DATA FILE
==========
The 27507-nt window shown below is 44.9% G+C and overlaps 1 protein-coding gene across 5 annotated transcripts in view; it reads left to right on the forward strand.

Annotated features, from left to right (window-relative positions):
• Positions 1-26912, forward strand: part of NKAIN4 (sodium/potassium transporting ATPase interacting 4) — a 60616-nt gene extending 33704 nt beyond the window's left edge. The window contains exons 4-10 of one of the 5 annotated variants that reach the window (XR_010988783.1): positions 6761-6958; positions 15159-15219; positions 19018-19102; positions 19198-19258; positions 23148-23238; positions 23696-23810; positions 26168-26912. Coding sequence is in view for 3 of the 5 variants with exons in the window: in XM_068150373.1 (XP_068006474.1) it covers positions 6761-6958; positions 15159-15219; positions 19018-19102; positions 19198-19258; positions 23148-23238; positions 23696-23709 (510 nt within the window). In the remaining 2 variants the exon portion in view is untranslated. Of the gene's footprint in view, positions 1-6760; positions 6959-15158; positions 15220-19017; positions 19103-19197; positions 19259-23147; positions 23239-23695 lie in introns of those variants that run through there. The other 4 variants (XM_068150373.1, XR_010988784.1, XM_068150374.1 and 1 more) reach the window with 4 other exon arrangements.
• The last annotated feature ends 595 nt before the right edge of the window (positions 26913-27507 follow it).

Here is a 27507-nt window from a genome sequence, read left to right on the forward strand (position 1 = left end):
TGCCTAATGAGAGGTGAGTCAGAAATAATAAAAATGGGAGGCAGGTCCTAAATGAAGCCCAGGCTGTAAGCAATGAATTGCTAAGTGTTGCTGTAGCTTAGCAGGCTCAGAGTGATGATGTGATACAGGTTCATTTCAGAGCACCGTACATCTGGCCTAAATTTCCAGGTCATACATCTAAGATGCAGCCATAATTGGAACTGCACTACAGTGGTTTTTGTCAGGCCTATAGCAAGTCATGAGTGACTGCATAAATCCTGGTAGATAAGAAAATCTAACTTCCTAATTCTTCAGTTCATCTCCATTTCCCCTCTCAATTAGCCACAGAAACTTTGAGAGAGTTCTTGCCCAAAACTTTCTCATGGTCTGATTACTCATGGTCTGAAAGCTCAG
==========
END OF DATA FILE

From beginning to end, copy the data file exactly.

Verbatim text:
The 27507-nt window shown below is 44.9% G+C and overlaps 1 protein-coding gene across 5 annotated transcripts in view; it reads left to right on the forward strand.

Annotated features, from left to right (window-relative positions):
• Positions 1-26912, forward strand: part of NKAIN4 (sodium/potassium transporting ATPase interacting 4) — a 60616-nt gene extending 33704 nt beyond the window's left edge. The window contains exons 4-10 of one of the 5 annotated variants that reach the window (XR_010988783.1): positions 6761-6958; positions 15159-15219; positions 19018-19102; positions 19198-19258; positions 23148-23238; positions 23696-23810; positions 26168-26912. Coding sequence is in view for 3 of the 5 variants with exons in the window: in XM_068150373.1 (XP_068006474.1) it covers positions 6761-6958; positions 15159-15219; positions 19018-19102; positions 19198-19258; positions 23148-23238; positions 23696-23709 (510 nt within the window). In the remaining 2 variants the exon portion in view is untranslated. Of the gene's footprint in view, positions 1-6760; positions 6959-15158; positions 15220-19017; positions 19103-19197; positions 19259-23147; positions 23239-23695 lie in introns of those variants that run through there. The other 4 variants (XM_068150373.1, XR_010988784.1, XM_068150374.1 and 1 more) reach the window with 4 other exon arrangements.
• The last annotated feature ends 595 nt before the right edge of the window (positions 26913-27507 follow it).

Here is a 27507-nt window from a genome sequence, read left to right on the forward strand (position 1 = left end):
TGCCTAATGAGAGGTGAGTCAGAAATAATAAAAATGGGAGGCAGGTCCTAAATGAAGCCCAGGCTGTAAGCAATGAATTGCTAAGTGTTGCTGTAGCTTAGCAGGCTCAGAGTGATGATGTGATACAGGTTCATTTCAGAGCACCGTACATCTGGCCTAAATTTCCAGGTCATACATCTAAGATGCAGCCATAATTGGAACTGCACTACAGTGGTTTTTGTCAGGCCTATAGCAAGTCATGAGTGACTGCATAAATCCTGGTAGATAAGAAAATCTAACTTCCTAATTCTTCAGTTCATCTCCATTTCCCCTCTCAATTAGCCACAGAAACTTTGAGAGAGTTCTTGCCCAAAACTTTCTCATGGTCTGATTACTCATGGTCTGAAAGCTCAG